Next time you attend a training class; have a specific objective in mind. "Why are you there?" Be as focused and as specific as possible, even if the objective is simply to learn and implement one new idea. Then, you can be focused on identifying one new idea and learning as much as possible about how to implement that idea in your facility successfully. What aspect of your performance will be improved? How can you measure it? What are the steps necessary to implement it? Who should be involved? What information or skills do they need to be successful? How will this impact them? How do I engage them in the process and why? What's in it for them? How will this affect others in my organization, and how do I engage them in positive change?

Keeping your focus specific and being committed to change will enable you to begin to improve your business one new idea at a time.

AMIEditor's Note: This article is one of several management articles that are being contributed to AutoInc. this year by Automotive Management Institute (AMI) instructors. A full lineup of AMI instructors are sharing their knowledge throughout the year on a variety of topics including ethics, employee training, customer service, increasing profits and other valuable information.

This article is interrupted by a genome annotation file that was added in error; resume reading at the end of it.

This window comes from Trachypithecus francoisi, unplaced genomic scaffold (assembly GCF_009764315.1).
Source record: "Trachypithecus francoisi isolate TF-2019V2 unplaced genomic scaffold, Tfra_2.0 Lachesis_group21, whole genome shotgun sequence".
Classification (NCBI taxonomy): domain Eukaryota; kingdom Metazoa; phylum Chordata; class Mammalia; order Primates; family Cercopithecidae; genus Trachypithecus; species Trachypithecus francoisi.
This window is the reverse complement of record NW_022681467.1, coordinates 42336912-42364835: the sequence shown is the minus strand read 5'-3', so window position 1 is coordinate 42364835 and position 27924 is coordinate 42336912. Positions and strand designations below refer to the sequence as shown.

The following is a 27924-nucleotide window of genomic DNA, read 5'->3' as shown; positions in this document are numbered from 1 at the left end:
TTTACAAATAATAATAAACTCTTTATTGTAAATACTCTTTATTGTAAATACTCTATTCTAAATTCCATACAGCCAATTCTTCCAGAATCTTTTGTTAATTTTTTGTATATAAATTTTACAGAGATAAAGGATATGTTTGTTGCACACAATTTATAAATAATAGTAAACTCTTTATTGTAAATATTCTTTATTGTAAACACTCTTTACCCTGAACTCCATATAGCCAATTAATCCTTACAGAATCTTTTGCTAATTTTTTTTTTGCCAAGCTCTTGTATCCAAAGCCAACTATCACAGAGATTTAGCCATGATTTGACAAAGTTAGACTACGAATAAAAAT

John Halstead John Halstead has an MBA degree from the State University of New York at Buffalo. Halstead has served as an independent business consultant working with small companies focusing on growth planning, acquisitions, divestitures and business valuation. In the 1990s, Halstead worked as a consultant and later as a general manager for Superior Auto Paints where he connected with Bernie Blickenstaff. In this capacity, Halstead developed Superior's organization and financial structure to facilitate growth and longevity. Halstead has worked as a consultant with Collision Management Services (CMS) since its founding in 1996.
Bernie Blickenstaff Bernie Blickenstaff began his career in the auto collision repair industry more than 30 years ago as the owner of a successful body shop in Baltimore, Md. In 1981, he founded Superior Auto Paints, an automotive paint distributor in the Baltimore-Washington area. In 1996, Blickenstaff founded Collision Management Services Inc. (CMS) to meet the growing need in the collision repair industry for management training, performance improvement and systems development. CMS developed and presented the Vision Plus™ Professional Management Seminar series on behalf of the BASF Corporation and has assumed a leadership role in helping collision industry management move into the 21st century.